A decade ago, when Japan and the outside world fell under the spell of Prime Minister Shinzo Abe and his sweeping “Abenomics” reforms, the country’s top brokerages Nomura, Daiwa and SMBC Nikko started rolling out a new product.
The block trades, involving companies selling chunks of stock off-market to the brokerages that then parcelled it out to individual investors, were profitable, politically welcome and not especially complicated.
But for SMBC Nikko, a century-old business whose owner Sumitomo Mitsui Financial Group is one of Japan’s biggest financial industry brands, they have proved spectacularly damaging.
After an 18-month regulatory probe into alleged market manipulation during which one trader died after intense questioning, large clients have fled the tarnished brokerage. Six senior bankers now face criminal trial over accusations the group artificially boosted share prices before the sale of the blocks.
Business, morale and prospects at SMBC Nikko are “apocalyptically bad”, according to one veteran of the brokerage.
“Nobody says anything openly but after bonuses in June, there is an exodus coming,” said another employee.
The products are also the centrepiece of a new, high-profile reputational test for Tokyo prosecutors, who are widely seen as having secured only a marginal victory in their flagship case against Greg Kelly, lieutenant to the fugitive former Nissan boss Carlos Ghosn.
Many bankers within SMBC Nikko believe the prosecutors are in large part motivated by the perceived need to score a big win. Legal experts and numerous current and former staff say the brokerage’s fall from grace smacks of needless heavy-handedness by authorities.
Indictments for market manipulation, served both on individuals and the bank, suggest at least a two-year criminal trial and threaten to permanently damage a once-proud financial brand over actions critics say could easily have been dealt with through regulatory sanction.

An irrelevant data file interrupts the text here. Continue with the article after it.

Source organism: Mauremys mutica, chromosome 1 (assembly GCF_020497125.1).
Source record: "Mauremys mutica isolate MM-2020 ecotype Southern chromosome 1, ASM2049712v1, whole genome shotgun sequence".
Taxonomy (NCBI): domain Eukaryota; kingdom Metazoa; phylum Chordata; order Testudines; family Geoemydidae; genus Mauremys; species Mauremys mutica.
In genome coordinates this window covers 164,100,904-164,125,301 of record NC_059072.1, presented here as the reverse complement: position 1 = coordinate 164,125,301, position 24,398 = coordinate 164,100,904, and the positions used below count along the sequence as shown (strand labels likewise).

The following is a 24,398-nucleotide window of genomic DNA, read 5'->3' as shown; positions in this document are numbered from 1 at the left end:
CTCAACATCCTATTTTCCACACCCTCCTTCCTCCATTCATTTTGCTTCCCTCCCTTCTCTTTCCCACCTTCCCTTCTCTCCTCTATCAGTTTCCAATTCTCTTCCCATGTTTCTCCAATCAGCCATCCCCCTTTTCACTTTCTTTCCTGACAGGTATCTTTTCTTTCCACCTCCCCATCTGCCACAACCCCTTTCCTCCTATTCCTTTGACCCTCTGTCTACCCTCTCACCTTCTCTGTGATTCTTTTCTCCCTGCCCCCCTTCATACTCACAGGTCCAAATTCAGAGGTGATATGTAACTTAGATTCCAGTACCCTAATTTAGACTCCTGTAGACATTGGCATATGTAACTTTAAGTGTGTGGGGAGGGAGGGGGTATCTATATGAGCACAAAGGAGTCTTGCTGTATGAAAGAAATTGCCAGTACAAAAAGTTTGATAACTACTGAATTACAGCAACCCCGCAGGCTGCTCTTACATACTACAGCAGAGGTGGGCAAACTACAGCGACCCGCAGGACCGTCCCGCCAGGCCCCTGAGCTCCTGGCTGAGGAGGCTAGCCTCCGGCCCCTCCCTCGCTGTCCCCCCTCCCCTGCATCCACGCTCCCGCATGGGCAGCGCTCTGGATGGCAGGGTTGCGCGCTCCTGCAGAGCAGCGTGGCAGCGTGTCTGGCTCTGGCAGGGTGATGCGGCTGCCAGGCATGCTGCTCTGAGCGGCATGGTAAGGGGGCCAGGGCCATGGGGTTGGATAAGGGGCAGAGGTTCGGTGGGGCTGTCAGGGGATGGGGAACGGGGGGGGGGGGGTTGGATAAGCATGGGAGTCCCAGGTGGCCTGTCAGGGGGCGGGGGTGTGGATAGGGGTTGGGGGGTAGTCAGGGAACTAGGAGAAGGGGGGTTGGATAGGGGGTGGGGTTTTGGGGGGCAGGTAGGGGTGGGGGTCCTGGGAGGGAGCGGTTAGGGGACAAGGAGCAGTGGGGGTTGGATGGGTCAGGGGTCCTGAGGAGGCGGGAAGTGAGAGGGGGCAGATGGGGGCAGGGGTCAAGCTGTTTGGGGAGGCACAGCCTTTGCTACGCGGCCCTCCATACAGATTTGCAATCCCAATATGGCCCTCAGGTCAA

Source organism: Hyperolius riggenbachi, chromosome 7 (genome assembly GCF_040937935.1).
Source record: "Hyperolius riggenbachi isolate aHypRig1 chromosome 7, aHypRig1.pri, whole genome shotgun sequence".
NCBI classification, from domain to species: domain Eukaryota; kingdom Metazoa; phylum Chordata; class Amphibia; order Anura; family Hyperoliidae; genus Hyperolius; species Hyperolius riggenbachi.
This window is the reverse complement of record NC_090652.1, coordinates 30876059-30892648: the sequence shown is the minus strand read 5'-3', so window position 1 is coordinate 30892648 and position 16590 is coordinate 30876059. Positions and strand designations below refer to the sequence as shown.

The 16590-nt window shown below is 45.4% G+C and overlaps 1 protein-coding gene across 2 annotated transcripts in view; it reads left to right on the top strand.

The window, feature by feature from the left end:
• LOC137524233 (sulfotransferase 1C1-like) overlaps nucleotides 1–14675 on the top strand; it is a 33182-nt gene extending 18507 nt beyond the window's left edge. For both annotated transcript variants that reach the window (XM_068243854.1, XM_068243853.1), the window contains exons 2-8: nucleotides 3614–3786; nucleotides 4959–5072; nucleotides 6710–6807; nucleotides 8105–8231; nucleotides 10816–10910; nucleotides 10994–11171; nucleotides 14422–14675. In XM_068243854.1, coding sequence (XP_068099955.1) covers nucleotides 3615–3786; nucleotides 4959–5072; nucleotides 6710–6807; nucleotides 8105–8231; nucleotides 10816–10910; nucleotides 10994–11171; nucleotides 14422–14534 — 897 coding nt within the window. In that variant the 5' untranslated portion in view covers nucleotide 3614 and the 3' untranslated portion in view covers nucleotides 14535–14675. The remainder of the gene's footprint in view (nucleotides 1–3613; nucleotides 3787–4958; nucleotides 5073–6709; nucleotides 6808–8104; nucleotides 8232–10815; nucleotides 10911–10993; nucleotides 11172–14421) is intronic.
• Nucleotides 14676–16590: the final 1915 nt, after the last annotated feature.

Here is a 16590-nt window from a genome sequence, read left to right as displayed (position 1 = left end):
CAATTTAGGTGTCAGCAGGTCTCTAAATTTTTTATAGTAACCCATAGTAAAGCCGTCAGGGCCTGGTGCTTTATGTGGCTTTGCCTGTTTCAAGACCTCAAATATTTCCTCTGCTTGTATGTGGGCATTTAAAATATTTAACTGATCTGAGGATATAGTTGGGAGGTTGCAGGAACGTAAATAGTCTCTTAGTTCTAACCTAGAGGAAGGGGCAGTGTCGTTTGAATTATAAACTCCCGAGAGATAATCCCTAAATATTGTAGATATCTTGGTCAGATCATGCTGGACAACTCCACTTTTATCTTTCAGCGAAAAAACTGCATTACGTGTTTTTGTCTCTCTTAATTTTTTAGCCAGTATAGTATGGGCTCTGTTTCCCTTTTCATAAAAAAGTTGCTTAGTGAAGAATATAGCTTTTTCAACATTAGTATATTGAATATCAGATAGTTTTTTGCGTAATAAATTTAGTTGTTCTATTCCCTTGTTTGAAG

Four people closely involved in the investigation believe its escalation into a major criminal trial is the direct result of the death of a charismatic trading floor figure who suffered a brain aneurysm days after enduring extended interrogation.
“There is a kind of reverse logic that comes into the calculation, whether the investigators feel they had no responsibility or privately know that they went too far,” said one person targeted in the probe. “If someone has died, they feel that they have to show that it was collateral damage in an investigation that was of huge national importance to the health of the financial system.”
However, he warned, “they also must know they are pursuing a supposed crime where nobody got hurt and maybe nothing illegal happened”.
The prosecutors and regulators, now supported to some extent by the admission of corporate guilt by the brokerage itself, now face a potentially year-long trial where they must convince judges that a practice that appeared to pass SMBC Nikko’s compliance standards made criminals of both traders and managers.
Though marketed under different names, the fundamental idea behind the block trades offered by the three brokerages was the same.
Under the pro-governance push of Abenomics, Japanese corporations were under mounting pressure to unload the colossal portfolios of cross-shareholdings — mutually held stakes that critics say had long granted underperforming and complacent managements a sense of security.
Another pillar of the programme was to prepare Japan’s rapidly ageing public for the normalised, mildly inflationary economy the government hoped to create, ideally tempting households to move more of their huge savings into riskier assets such as stocks.
The block offer appeared to be a good solution. The spread produced by the deal supplied a lucrative revenue stream both for the bankers who dealt with the corporate seller and the sales network dealing with retail clients.